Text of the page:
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The Recipe for Open Standards (and Why ISO Can�t Cook)

Sep 13, 2010, 14:04 (0 Talkback[s])
(Other stories by Rob Weir)

"First some definitions. In this post let's define an "open standard" as one that is: 1) freely available, 2) developed in an open process and 3) freely implementable, e.g., is royalty free. I freely acknowledge that there are interests out there that attempt to soften these criteria, but that only demonstrates the competitive power presented by truly open standards. We see similar "dumbing down" pressures on other popular marks of distinction, such as the constant pressure by "big agriculture" to allow more permissive use of pesticides in organic/biologique food. It is almost a law of nature that any item of relative scarcity and value will be counterfeited. Dumbing down definitions is just one way to counterfeit an open standard.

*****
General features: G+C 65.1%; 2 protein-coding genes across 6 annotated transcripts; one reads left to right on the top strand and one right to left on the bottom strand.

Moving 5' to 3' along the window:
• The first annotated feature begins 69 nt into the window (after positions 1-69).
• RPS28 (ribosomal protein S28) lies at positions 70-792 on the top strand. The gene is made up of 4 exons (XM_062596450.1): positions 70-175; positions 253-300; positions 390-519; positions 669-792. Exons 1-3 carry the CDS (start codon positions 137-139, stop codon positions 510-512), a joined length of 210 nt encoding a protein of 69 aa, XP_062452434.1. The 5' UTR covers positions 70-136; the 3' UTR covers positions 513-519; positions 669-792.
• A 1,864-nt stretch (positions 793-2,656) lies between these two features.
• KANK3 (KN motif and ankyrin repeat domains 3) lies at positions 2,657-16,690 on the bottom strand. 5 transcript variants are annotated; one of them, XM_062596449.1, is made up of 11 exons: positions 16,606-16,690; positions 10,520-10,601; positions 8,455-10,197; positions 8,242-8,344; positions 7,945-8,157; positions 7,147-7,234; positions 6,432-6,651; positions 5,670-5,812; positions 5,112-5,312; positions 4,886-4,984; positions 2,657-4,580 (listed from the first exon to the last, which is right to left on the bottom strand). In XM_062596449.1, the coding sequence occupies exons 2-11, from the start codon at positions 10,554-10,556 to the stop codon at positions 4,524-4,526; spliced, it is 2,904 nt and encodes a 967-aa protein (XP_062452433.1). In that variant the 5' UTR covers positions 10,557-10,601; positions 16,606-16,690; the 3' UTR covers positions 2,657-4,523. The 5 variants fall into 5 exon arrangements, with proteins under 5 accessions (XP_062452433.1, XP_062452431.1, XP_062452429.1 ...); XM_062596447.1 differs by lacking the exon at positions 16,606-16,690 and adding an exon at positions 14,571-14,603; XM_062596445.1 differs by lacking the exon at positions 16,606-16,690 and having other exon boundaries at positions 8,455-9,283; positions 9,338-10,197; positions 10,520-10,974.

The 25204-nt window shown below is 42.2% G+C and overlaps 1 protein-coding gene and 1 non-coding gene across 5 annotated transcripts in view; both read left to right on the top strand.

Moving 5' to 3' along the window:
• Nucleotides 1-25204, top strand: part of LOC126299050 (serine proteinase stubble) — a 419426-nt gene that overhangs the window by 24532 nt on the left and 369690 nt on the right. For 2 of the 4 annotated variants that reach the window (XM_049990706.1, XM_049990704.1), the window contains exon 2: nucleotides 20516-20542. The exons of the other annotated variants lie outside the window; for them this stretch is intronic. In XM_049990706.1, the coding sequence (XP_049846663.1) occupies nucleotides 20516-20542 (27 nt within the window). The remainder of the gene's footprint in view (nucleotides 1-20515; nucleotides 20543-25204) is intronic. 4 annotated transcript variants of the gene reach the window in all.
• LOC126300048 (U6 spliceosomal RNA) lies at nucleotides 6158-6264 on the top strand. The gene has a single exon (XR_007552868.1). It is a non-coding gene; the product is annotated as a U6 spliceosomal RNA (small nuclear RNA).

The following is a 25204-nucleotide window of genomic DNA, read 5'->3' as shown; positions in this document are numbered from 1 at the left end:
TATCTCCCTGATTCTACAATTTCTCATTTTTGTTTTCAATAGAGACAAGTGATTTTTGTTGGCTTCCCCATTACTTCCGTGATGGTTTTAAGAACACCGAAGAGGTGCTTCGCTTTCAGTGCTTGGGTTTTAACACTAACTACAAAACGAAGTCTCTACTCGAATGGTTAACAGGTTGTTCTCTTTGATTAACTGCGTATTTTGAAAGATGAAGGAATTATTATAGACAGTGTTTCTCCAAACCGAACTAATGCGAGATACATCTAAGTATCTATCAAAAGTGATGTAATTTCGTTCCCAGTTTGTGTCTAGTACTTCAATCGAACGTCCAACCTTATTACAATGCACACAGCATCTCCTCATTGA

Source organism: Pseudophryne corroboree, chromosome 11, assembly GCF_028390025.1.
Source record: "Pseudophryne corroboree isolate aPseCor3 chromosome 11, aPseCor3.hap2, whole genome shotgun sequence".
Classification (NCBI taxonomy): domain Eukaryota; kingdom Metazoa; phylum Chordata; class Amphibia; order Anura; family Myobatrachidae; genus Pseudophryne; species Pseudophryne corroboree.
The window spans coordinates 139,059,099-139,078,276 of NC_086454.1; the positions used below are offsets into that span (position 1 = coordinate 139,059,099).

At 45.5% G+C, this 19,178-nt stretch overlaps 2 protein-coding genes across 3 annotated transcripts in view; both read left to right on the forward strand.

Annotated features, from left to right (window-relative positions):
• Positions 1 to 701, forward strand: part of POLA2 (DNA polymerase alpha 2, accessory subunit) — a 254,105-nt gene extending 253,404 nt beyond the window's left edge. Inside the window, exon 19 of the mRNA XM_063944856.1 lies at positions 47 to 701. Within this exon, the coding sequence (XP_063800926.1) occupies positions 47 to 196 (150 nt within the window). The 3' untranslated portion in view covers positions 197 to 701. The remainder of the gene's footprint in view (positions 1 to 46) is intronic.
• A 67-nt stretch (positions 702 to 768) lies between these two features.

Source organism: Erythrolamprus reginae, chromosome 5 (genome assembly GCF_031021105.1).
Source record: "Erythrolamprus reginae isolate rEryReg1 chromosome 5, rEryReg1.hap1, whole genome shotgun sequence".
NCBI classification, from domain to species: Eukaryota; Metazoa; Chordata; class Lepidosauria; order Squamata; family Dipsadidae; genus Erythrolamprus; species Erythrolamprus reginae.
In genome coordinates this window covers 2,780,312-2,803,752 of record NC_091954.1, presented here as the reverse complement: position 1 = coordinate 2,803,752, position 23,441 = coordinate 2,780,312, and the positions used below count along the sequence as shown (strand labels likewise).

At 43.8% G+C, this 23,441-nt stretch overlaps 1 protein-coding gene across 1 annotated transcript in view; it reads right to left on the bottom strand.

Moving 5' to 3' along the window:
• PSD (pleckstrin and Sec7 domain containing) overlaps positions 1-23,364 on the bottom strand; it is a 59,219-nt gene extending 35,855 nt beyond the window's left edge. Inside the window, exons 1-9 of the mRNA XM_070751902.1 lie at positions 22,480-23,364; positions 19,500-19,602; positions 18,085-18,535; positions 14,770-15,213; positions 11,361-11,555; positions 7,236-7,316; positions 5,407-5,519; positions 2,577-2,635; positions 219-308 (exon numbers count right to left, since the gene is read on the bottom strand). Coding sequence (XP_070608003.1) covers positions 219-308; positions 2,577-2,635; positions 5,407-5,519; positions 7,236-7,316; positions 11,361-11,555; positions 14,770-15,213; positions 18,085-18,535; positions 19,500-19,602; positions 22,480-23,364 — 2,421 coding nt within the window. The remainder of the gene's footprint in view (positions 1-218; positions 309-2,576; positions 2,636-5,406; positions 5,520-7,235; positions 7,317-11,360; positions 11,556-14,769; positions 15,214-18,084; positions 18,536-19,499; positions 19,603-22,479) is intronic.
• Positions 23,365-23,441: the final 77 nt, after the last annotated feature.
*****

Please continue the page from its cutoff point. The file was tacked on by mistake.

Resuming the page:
"At the same time there is a clearly a spectrum of openness, from proprietary, trade-secret technology at one extreme, progressing through proprietary non-RAND specifications, proprietary RAND specifications, RAND standards to RF standards. But for sake of argument, let's draw the line for open standards at these three criteria: freely available, open process, and freely implementable."

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